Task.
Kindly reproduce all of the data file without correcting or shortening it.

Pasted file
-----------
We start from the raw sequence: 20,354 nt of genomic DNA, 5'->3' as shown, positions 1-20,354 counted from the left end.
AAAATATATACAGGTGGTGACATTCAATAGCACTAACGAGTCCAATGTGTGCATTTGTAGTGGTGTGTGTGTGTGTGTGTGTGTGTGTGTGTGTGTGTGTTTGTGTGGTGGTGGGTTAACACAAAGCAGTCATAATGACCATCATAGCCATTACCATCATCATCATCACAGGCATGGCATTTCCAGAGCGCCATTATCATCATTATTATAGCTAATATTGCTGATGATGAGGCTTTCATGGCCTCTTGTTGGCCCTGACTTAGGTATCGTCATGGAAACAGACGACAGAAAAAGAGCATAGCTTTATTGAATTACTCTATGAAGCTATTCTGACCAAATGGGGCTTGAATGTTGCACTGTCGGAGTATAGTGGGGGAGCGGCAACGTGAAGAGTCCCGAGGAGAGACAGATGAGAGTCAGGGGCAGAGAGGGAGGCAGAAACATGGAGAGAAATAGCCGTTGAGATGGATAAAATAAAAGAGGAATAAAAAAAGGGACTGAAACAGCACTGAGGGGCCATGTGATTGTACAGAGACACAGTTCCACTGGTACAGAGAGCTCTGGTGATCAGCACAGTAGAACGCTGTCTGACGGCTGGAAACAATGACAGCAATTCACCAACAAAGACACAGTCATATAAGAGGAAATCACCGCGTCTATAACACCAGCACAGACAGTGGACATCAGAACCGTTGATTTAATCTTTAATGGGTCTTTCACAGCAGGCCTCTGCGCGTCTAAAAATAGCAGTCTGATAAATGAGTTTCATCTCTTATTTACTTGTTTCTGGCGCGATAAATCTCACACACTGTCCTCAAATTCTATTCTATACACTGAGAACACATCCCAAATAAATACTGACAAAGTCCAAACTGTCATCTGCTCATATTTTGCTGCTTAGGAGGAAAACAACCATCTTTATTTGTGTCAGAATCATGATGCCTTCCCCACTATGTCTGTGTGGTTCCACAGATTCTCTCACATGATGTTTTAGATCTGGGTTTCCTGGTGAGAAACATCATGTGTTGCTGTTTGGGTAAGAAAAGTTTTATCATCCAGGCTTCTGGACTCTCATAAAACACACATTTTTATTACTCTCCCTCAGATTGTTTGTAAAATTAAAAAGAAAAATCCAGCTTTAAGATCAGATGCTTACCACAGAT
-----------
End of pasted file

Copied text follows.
We start from the raw sequence: 20,354 nt of genomic DNA, 5'->3' as shown, positions 1-20,354 counted from the left end.
AAAATATATACAGGTGGTGACATTCAATAGCACTAACGAGTCCAATGTGTGCATTTGTAGTGGTGTGTGTGTGTGTGTGTGTGTGTGTGTGTGTGTGTGTTTGTGTGGTGGTGGGTTAACACAAAGCAGTCATAATGACCATCATAGCCATTACCATCATCATCATCACAGGCATGGCATTTCCAGAGCGCCATTATCATCATTATTATAGCTAATATTGCTGATGATGAGGCTTTCATGGCCTCTTGTTGGCCCTGACTTAGGTATCGTCATGGAAACAGACGACAGAAAAAGAGCATAGCTTTATTGAATTACTCTATGAAGCTATTCTGACCAAATGGGGCTTGAATGTTGCACTGTCGGAGTATAGTGGGGGAGCGGCAACGTGAAGAGTCCCGAGGAGAGACAGATGAGAGTCAGGGGCAGAGAGGGAGGCAGAAACATGGAGAGAAATAGCCGTTGAGATGGATAAAATAAAAGAGGAATAAAAAAAGGGACTGAAACAGCACTGAGGGGCCATGTGATTGTACAGAGACACAGTTCCACTGGTACAGAGAGCTCTGGTGATCAGCACAGTAGAACGCTGTCTGACGGCTGGAAACAATGACAGCAATTCACCAACAAAGACACAGTCATATAAGAGGAAATCACCGCGTCTATAACACCAGCACAGACAGTGGACATCAGAACCGTTGATTTAATCTTTAATGGGTCTTTCACAGCAGGCCTCTGCGCGTCTAAAAATAGCAGTCTGATAAATGAGTTTCATCTCTTATTTACTTGTTTCTGGCGCGATAAATCTCACACACTGTCCTCAAATTCTATTCTATACACTGAGAACACATCCCAAATAAATACTGACAAAGTCCAAACTGTCATCTGCTCATATTTTGCTGCTTAGGAGGAAAACAACCATCTTTATTTGTGTCAGAATCATGATGCCTTCCCCACTATGTCTGTGTGGTTCCACAGATTCTCTCACATGATGTTTTAGATCTGGGTTTCCTGGTGAGAAACATCATGTGTTGCTGTTTGGGTAAGAAAAGTTTTATCATCCAGGCTTCTGGACTCTCATAAAACACACATTTTTATTACTCTCCCTCAGATTGTTTGTAAAATTAAAAAGAAAAATCCAGCTTTAAGATCAGATGCTTACCACAGAT